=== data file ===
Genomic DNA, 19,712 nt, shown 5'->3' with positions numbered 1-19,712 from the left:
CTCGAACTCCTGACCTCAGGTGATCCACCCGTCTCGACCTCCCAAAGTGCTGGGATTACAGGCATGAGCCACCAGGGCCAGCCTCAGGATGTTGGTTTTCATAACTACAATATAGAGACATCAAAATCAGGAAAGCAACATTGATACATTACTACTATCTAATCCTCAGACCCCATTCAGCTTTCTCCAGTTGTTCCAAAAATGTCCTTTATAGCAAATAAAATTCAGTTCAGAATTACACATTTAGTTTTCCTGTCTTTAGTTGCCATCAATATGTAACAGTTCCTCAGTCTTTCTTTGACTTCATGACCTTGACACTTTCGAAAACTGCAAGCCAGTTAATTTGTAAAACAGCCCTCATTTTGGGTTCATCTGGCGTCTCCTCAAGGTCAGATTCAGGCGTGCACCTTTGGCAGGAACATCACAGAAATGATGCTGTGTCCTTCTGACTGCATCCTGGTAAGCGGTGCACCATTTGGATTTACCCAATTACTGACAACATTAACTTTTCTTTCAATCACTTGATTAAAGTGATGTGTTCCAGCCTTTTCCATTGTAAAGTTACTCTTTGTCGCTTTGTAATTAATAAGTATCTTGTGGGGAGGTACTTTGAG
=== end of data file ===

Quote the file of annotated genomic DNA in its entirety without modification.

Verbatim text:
Genomic DNA, 19,712 nt, shown 5'->3' with positions numbered 1-19,712 from the left:
CTCGAACTCCTGACCTCAGGTGATCCACCCGTCTCGACCTCCCAAAGTGCTGGGATTACAGGCATGAGCCACCAGGGCCAGCCTCAGGATGTTGGTTTTCATAACTACAATATAGAGACATCAAAATCAGGAAAGCAACATTGATACATTACTACTATCTAATCCTCAGACCCCATTCAGCTTTCTCCAGTTGTTCCAAAAATGTCCTTTATAGCAAATAAAATTCAGTTCAGAATTACACATTTAGTTTTCCTGTCTTTAGTTGCCATCAATATGTAACAGTTCCTCAGTCTTTCTTTGACTTCATGACCTTGACACTTTCGAAAACTGCAAGCCAGTTAATTTGTAAAACAGCCCTCATTTTGGGTTCATCTGGCGTCTCCTCAAGGTCAGATTCAGGCGTGCACCTTTGGCAGGAACATCACAGAAATGATGCTGTGTCCTTCTGACTGCATCCTGGTAAGCGGTGCACCATTTGGATTTACCCAATTACTGACAACATTAACTTTTCTTTCAATCACTTGATTAAAGTGATGTGTTCCAGCCTTTTCCATTGTAAAGTTACTCTTTGTCGCTTTGTAATTAATAAGTATCTTGTGGGGAGGTACTTTGAG